First the blog updates…

I am working on a new round of reviews and projects that I will be posting about soon.

One of the projects I had hoped to get going hasn’t worked out just yet, the Back to the Roots AquaFarm which I mentioned last fall   I originally purchased it to try an aquaponics project indoors, but found out during the set up that we don’t have a good spot for it.  I didn’t realize this before buying it, but found out later, that it cannot be near any bedrooms because the pump generates a steady noise.  At the same time, it needs a sunny spot to work properly.   I’m not saying it doesn’t work – we just don’t have the right space for it.  Back to the patio garden!

New Mountain House products for 2014   I received an announcement from Mountain House announcing their new 2014 products:  

 ·       Mountain House® Biscuits and Gravy: This traditional breakfast comfort food provides the energy outdoor enthusiasts need to fuel up before or after vigorous activities. Unique in the industry, Mountain House developed a recipe for biscuits in a creamy sausage gravy that offers a perfect combination of soft, yet crunchy while maintaining just-add-water convenience. Mountain House Biscuits and Gravy come in a 4.94 oz. pack with an MSRP of $5.99.

 ·       Mountain House® Apple Crisp: This classic dessert can be enjoyed as a breakfast, snack or by the fire as the perfect finish to a satisfying meal in the outdoors. Mountain House Apple Crisp provides that homemade flavor and comfort outdoor enthusiasts crave at the end of a strenuous day. It comes in a 4.59 oz. pack with an MSRP of $7.49.

 ·       Mountain House® Fire Roasted Vegetables: The savory, delicious taste of fire roasted peppers, corn, and onions with hearty black beans is the perfect side dish for favorite Mountain House meals. One serving contains 100 percent of the daily Vitamin C requirement – just the nutrient replenishment needed after activity. They come in a 1.48oz pack with an MSRP of $3.99.

 ·       Mountain House® Just In Case… Breakfast Assortment: This 16-pouch assortment includes 29 total servings, including: Scrambled Eggs with Bacon, Scrambled Eggs with Ham & Peppers, Granola with Milk & Blueberries, and the Breakfast Skillet (Hash Browns and Scrambled Eggs with Pork Sausage, Peppers & Onions). Each breakfast provides plenty of fuel for when it’s needed most. The assortment comes in a reusable bucket and has an MSRP of $89.99.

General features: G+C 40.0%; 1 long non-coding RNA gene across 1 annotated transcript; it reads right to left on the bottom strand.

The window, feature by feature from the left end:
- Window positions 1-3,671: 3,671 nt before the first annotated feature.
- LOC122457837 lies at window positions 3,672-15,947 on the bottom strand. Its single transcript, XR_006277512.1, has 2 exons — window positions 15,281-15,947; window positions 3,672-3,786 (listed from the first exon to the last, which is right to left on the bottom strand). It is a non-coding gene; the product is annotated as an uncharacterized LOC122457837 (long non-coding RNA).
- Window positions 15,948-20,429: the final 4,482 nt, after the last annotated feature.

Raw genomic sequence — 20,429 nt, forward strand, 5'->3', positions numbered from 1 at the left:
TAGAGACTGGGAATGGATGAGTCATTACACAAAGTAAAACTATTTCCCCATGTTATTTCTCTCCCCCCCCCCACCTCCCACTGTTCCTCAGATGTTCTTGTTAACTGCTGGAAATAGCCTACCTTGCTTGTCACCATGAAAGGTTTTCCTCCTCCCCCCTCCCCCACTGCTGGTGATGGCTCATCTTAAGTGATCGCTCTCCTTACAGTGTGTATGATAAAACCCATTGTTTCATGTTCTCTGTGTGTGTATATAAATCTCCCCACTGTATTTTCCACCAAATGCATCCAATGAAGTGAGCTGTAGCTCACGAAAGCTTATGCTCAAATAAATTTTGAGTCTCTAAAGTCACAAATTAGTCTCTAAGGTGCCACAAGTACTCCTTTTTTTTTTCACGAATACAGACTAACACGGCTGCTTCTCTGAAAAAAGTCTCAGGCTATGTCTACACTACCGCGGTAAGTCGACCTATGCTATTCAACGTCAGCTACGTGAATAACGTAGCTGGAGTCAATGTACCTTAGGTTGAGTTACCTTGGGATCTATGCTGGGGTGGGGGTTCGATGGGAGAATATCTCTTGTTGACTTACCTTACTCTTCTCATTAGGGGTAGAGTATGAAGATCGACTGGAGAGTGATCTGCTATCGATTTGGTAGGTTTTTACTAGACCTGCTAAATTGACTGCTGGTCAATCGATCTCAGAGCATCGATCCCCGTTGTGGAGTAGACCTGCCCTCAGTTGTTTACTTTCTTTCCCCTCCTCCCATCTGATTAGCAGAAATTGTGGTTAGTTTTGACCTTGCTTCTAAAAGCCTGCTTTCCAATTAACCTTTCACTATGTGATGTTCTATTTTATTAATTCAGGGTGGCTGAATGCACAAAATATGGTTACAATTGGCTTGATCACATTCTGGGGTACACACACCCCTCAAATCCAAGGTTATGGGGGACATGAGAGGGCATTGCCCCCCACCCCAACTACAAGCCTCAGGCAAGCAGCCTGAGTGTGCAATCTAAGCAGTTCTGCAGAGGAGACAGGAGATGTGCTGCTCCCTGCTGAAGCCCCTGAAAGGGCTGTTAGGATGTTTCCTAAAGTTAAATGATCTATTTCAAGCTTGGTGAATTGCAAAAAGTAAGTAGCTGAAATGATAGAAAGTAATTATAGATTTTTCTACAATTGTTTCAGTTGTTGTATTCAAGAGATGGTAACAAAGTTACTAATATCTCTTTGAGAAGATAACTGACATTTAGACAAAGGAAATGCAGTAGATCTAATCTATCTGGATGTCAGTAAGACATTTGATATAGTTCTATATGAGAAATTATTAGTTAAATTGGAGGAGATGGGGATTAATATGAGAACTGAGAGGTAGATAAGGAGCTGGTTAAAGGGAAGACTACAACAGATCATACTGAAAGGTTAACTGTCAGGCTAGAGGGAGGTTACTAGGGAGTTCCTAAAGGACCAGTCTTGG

The Biscuits and Gravy, Apple Crisp and Fire Roasted Vegetables are available in cases of six. The Just In Case… Breakfast Assortment is sold individually. All four new products are available now to retailers nationwide.

I’ve tested their beef stroganoff and their spaghetti and meat sauce and they turned out well.  When I try some of the new offerings I’ll be sure to let you know how they turn out.

News about my new book, Jake and Miller’s Big Adventure:  A Prepper’s Book for Kids

The release date on Amazon changed again, but the publisher tells me the books are shipping out this week.  It’s available for pre-order.  You still have a chance to enter the Goodreads giveaway- deadline is April 15th.

Enter the giveaway by clicking on the the Entry button below!

Goodreads Book Giveaway

Jake and Miller's Big Adventure by Bernie  Carr

Jake and Miller’s Big Adventure

by Bernie Carr

Giveaway ends April 15, 2014.

See the giveaway details
at Goodreads.

Enter to win

Good luck!

Now for the links…

So many data breaches, so little time  Last week it was all about “Heartbleed”  And it’s not even over yet.

 The Heartbleed SSL Flaw: Are You Affected?

Not another one…

Massive U.S. credit bureau data breach has experts worried

More earthquakes than California   An area not widely known as an earthquake zone, Oklahoma has been experiencing a lot of earthquakes:

Oklahoma rattled by an uptick in earthquakes

Good life lessons  Interesting article from someone who has been through his own personal downturn.

The End of the World: The Sequel

Don’t neglect this   Good reminder about a prep that is often neglected.